Help Naturally Prevent Tick Bites
We are all at risk for tick bites. It seems that nowhere is safe anymore. You don’t need to live in a wooded area, surrounded by deer, and spend 10 hours a day outside… No, instead, you can find a tick in your home in the middle of the city nowadays. With Lyme Disease being the fastest growing epidemic in the history of our society, ticks are tiny creatures to be feared. Not only can a tick transmit Lyme disease, but there are several other life-altering conditions that can come from a tick that takes hold. Some of these include:
- Tick Paralysis. (Yes, this is real. Yes, it is terrifying.)
- Colorado Tick Fever
- Rocky Mountain Spotted Fever
As COVID-19 continues to be a mystery, research is showing that it truly does not pair well with Lyme Disease. Please take measures to protect your children (and yourself - especially if you are pregnant!)
Ticks are eight-legged, blood-sucking bugs. They attach to the skin and bury their head to reach your blood. As they take in blood, ticks grow. At their largest, ticks can be about the size of a marble. After a tick has been feeding on you for several days, it can become engorged and can turn a greenish-blue color.
Ticks have a way of finding warm, moist places on your body to attach. They love hairlines (or the top of the head), armpits, groin areas, elbows, behind the knees, sock lines, etc. Tick checks are needed after coming in from outside - every single day. You can be walking around with your baby in a carrier on your back, but that is not prevention enough. Actually, there is no 100% full-proof tick prevention. So please – PLEASE – do full-body tick checks each day. The sooner a tick is found, the faster your child (or yourself) can be treated.
Bug and Tick Spray for Tick Prevention
According to Renegade Health, the problem with DEET is:
“The standard recommendation for avoiding ticks is to use DEET-based repellants, but that can be dangerous to your health. According to the Agency for Toxic Substances and Disease Registry (ATSDR), a study in the late 1980s on 143 National Park Service employees found that 25 percent reported health effects after applying DEET, including rashes, skin or mucous membrane irritation, numb or burning lips, dizziness, disorientation, and difficulty concentrating. Headache and nausea were also reported. A more recent 2009 animal study conducted by the Institute of Development Research in France found that DEET can interfere with the activity of enzymes vital to the nervous system. In fact, the researchers noted that the chemical works in the same way as paralyzing nerve gases used in warfare.”
Natural Alternatives for Tick PreventionHomemade Tick Repellent Recipe:
- 2 C white vinegar.
- 1 C water.
- 10 drops of eucalyptus, peppermint, OR citrus essential oil. All of these serve as a tick repellent. (I like orange, personally.)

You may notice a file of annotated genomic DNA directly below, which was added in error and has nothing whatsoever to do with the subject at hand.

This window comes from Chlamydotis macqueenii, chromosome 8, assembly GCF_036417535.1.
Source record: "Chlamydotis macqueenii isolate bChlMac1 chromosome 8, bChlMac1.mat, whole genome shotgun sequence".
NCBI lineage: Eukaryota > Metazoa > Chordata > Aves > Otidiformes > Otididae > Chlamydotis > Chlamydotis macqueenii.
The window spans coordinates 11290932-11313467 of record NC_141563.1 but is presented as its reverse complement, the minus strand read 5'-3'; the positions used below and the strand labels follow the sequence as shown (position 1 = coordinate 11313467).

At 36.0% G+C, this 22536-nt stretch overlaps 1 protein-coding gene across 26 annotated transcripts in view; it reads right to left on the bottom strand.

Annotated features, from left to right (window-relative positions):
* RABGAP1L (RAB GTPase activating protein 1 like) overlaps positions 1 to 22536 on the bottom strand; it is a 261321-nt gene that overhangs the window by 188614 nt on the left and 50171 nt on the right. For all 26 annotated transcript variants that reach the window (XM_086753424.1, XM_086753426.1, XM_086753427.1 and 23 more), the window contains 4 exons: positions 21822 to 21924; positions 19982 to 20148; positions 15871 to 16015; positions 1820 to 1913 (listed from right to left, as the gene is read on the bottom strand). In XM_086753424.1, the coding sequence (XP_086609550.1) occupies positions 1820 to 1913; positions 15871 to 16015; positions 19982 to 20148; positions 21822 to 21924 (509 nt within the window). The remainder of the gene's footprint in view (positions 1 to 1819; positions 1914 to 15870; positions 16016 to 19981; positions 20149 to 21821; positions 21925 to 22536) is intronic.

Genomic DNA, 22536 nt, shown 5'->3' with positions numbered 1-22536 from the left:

- 10 drops tea tree essential oil (another tick repellent- plus it’s antibacterial).
- Use a non-toxic, plastic-free insect-repelling band, which is easier to use on children and very effective.
- Add vanilla extract to the recipes or just rub it on the skin. You can also mix vanilla with witch hazel and water for a spray version.
- Plant insect-repelling herbs in your yard. (Lavender, thyme, mint, and citronella)
- Rub lavender flowers or lavender oil on your skin, especially on hot parts of the body (neck, underarms, behind ears, etc.) to repel insects.
- Rub fresh or dried leaves of anything in the mint family all over the skin to repel insects (peppermint, spearmint, catnip, pennyroyal, etc. or citronella, lemongrass, etc.) Basil is also said to repel mosquitoes.
RemindersGeneral guidelines from Health Renegade for protecting yourself and your family from tick bites. These include:
Habitat: Be aware that ticks live in wooded, grassy, and brushy areas. They like moist, humid environments. Avoid these types of areas, or be sure that you protect yourself when you go into them.
Direction: Walk in the center of trails to avoid contact with ticks.
Clothes: Wear light-colored clothing with long sleeves and pants, and tuck your pants into your socks. When you return to the house, immediately wash clothing and put it into a dryer set on high heat.
Hair: Cover, braid, or tie up long hair, and consider wearing a hat.
- Body: Shower immediately after being out in tick-friendly areas, and check your body for ticks. Remember to look in hidden areas like under the arms, in and around the ears, inside the belly button, on the back of the knees, in and around the hair, between the legs and around the waist.
If you do find a tick attached to you, remove it using a pair of tweezers. Grasp the tick as close to the skin’s surface as possible, and pull upward with steady, even pressure. Don’t twist or jerk. After removing the tick, thoroughly clean the area with soap and warm water. If you develop a rash or fever within several weeks, see your doctor and tell him about the bite. Place the tick in a plastic bag, freeze, and save to have tested if signs infection begins.
Learn more about Lyme Disease: Kids ages 5-14 are at the highest risk for contracting Lyme Disease. (Playgrounds are a favorite habitat for ticks.)